The halogenated fluorocarbon component of the subject etchant mixtures is preferably a chlorofluoromethane such as trichlorofluoromethane, CFCl.sub.3, dichlorodifluoromethane, CF.sub.2 Cl.sub.2, and chlorotrifluoromethane, CF.sub.3 Cl. Although mixtures of two or more halogenated fluorocarbons can be utilized in the subject etchant mixtures, it is preferred that they be utilized individually because minor adjustments of operating parameters may be required with each one in order to obtain maximum results. For example, exceeding a certain flow rate with CF.sub.2 Cl.sub.2 and CF.sub.3 Cl will cause a sharp decline in the aluminum etch rate, other conditions remaining constant. The aluminum etch rate using CFCl.sub.3, however, will remain relatively constant over a much greater range of flow rates. For example, under constant conditions of 350 v, 35 mtorr, 20 sccm of boron trichloride and 20 sccm of nitrogen, the etch rate of CF.sub.3 Cl will remain relatively uniform over a flow range of form about 13 to about 30 sccm. The decline in etch rate in each instance is the result of an increase in the formation of the passivating coating produced by the increased halogenated fluorocarbon flow into the chamber.
The subject etchant mixtures are comprised, on a volume basis, of from about 25 to about 46, preferably from about 30 to about 44, percent of boron trichloride, from about 25 to about 46, preferably from about 30 to about 44, percent of nitrogen and from about 8 to about 50, preferably from about 12 to about 40, percent of the halogenated fluorocarbon.
The etching conditions utilized in accordance with this invention are generally those conventionally utilized with etchant mixtures containing boron trichloride. The apparatus is likewise conventional. Preferably, aluminum metallization is etched in accordance with this invention in a planar reactor such as described by Vossen in an article entitled, "Plasma Deposition and Etching Reactors for Semiconductor Applications" in Pure & Appl. Chem. Vol. 52, pp. 1759-1765, 1980. In such reactors, the upper electrode can be powered or grounded and the lower electrode turned to between 150 and 400 volts with respect to ground. The total gas pressure utilized is typically about 35 mtorr and the total gas flow is from about 40 to 100 sccm. None of these parameters is particularly critical.
It will be appreciated by those of ordinary skill in this art that the above parameters are given with reference to the system described in the Vossen article and that the geometry of a plasma system has an effect on its plasma potential. Therefore, the above parameters may be varied depending on the system being utilized. The parameters for pressure, gas flow and the like which would be equivalent to those given above for variations in the plasma system utilized are considered to be within the skill of the art.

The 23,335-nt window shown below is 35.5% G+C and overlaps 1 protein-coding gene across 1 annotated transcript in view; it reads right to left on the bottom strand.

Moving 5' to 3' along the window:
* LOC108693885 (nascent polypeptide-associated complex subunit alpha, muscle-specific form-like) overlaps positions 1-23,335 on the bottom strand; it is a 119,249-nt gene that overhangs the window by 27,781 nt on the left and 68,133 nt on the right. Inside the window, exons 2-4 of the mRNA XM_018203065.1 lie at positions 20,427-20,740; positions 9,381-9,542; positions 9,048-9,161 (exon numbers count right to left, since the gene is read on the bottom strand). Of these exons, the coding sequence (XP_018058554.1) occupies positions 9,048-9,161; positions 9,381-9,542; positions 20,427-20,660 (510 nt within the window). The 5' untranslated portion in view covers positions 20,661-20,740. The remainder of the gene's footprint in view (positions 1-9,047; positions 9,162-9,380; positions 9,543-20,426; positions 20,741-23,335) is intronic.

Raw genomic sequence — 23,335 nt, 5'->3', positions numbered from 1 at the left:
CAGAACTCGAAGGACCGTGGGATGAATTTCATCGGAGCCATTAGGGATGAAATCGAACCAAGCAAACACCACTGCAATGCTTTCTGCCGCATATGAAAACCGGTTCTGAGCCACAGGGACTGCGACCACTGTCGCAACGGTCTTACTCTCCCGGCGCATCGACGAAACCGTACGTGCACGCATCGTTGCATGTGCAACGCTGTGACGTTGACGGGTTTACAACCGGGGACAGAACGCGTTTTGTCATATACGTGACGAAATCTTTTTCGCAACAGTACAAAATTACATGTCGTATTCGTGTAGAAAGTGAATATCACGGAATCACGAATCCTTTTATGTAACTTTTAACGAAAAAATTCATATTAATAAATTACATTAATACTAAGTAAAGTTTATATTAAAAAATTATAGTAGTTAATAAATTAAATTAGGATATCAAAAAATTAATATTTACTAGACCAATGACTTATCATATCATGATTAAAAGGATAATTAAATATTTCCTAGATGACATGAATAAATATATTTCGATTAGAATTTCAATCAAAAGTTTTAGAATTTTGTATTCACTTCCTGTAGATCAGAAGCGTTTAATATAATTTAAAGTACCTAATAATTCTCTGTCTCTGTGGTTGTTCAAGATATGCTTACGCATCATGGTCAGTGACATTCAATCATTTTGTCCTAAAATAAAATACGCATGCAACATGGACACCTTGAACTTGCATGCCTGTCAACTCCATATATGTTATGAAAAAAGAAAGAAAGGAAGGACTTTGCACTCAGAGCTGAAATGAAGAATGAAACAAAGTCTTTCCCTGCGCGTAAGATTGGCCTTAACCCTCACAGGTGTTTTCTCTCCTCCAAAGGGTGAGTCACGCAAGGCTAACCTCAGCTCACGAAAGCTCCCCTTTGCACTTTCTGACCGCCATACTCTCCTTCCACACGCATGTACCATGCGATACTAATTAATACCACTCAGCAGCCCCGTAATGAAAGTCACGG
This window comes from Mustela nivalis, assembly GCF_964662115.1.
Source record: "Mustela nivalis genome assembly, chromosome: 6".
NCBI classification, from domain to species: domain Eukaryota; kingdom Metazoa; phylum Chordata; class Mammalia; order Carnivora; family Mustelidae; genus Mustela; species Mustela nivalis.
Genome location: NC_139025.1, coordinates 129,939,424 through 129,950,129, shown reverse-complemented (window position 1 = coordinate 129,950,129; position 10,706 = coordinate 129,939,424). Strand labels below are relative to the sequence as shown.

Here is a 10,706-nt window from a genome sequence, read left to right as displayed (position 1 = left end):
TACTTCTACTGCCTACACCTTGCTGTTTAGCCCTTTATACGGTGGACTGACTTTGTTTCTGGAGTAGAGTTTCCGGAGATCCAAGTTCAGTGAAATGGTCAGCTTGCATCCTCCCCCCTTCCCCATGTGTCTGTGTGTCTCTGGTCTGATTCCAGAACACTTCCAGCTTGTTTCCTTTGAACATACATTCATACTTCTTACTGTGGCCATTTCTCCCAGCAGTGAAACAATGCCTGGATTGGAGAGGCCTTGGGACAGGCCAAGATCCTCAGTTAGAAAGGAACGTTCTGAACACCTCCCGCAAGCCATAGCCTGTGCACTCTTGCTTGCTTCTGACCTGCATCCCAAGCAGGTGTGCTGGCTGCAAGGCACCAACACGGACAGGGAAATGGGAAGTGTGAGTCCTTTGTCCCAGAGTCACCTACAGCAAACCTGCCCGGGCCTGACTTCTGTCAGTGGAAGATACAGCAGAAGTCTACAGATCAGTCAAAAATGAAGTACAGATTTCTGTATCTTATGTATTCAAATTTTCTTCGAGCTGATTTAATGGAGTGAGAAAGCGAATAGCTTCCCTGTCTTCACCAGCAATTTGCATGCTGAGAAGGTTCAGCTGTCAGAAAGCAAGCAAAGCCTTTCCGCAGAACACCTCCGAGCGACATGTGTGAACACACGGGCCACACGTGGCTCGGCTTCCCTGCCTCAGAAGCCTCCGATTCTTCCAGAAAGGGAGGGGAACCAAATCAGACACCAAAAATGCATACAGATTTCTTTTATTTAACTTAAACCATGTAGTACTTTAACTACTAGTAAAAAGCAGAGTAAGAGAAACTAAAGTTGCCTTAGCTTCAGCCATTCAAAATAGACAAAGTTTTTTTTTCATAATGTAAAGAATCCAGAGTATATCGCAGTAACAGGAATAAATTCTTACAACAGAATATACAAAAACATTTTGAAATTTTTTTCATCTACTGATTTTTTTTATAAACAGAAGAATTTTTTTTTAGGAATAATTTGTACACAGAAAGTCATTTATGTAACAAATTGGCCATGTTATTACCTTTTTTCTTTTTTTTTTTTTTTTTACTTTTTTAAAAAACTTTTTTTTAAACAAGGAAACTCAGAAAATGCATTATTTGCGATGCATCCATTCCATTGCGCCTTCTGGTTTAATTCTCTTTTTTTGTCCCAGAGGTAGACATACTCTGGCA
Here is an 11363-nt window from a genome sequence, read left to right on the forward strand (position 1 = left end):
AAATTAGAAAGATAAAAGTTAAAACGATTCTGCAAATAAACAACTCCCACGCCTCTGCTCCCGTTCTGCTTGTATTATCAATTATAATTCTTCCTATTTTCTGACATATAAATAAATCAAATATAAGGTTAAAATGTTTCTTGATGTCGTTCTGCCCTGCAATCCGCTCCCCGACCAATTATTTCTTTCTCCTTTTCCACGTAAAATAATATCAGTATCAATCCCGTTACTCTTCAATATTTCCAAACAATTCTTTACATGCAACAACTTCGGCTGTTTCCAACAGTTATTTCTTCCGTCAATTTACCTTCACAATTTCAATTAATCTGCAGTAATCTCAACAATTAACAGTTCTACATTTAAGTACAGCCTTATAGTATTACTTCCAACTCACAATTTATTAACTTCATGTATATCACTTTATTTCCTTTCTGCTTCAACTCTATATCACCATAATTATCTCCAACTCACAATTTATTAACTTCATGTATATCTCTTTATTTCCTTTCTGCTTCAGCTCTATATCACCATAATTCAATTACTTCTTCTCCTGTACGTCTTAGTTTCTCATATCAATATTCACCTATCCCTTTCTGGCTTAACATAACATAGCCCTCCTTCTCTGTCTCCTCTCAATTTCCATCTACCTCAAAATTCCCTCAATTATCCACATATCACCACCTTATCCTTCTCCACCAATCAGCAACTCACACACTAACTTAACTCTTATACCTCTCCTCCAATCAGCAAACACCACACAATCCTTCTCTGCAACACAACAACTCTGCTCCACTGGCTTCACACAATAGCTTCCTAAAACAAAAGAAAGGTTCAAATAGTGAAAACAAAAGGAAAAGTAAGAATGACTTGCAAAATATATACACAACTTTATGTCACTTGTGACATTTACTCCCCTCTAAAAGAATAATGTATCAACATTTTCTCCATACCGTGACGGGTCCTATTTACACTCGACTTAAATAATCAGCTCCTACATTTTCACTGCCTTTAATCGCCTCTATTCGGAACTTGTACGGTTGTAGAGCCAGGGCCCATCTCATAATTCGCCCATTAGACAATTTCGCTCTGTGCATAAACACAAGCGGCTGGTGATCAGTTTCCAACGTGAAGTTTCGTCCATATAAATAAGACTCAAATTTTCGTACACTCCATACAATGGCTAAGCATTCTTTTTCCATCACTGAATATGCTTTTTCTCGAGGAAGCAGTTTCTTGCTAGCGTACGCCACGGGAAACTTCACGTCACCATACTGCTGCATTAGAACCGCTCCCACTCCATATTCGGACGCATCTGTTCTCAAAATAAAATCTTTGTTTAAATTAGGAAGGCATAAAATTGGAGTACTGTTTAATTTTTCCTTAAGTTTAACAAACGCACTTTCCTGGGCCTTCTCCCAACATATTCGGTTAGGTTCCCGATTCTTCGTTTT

In general, the induction time, i.e. the time required to remove the layer of passivating oxide typically present on the surface of a layer of aluminum metallization, will increase with an increase in the flow rate of any of the halogenated fluorocarbons in the subject etch mixtures. The increase is significantly more pronounced using CF.sub.3 Cl than CF.sub.2 Cl.sub.2 or CFCl.sub.3. The induction period for all of the halogenated fluorocarbons will also decrease with increases in the bias voltage of the lower electrode in a system such as described by Vossen. In the case of trichlorofluoromethane, the shortest induction period is obtained at a voltage higher than that at which the maximum etch rate is obtained. Therefore, it is preferred to lower the voltage after etching has commenced, i.e. after the induction period is completed.
The advantages of the subject compositions are significant. Most important, the subject compositions produce an excellent anisotropic etch of aluminum metallization with no undercut. The subject compositions provide protection for the walls of an aluminum reaction chamber and upper electrode without extra processing steps. The subject etch mixtures possess enhanced ion energies and an increased etch rate in comparison with conventional boron trichloride-containing etch mixtures. Further, the subject etch mixtures readily remove the layer of native oxide from the surface of aluminum metallization without the need to change etch compositions.
In addition to the above-named advantages, the subject compositions unexpectedly eliminate the need for a separate procedure to remove the residue of silicon "freckles" which often remain on the substrate surface after etching of a layer of aluminum/silicon alloy. Heretofore, this residue has been removed by dipping the substrate in a dilute HF solution, preferably with ultrasonic vibration. Since aluminum/silicon alloys are frequently used in semiconductor device fabrication, the benefits of eliminating an extra step to remove this residue are readily apparent.
The following Examples further illustrate this invention, it being understood that the invention is in no way intended to be limited to the details described therein. In the Examples, all parts and percentages are on a volume basis and all temperatures are in degrees Celsius, unless otherwise stated.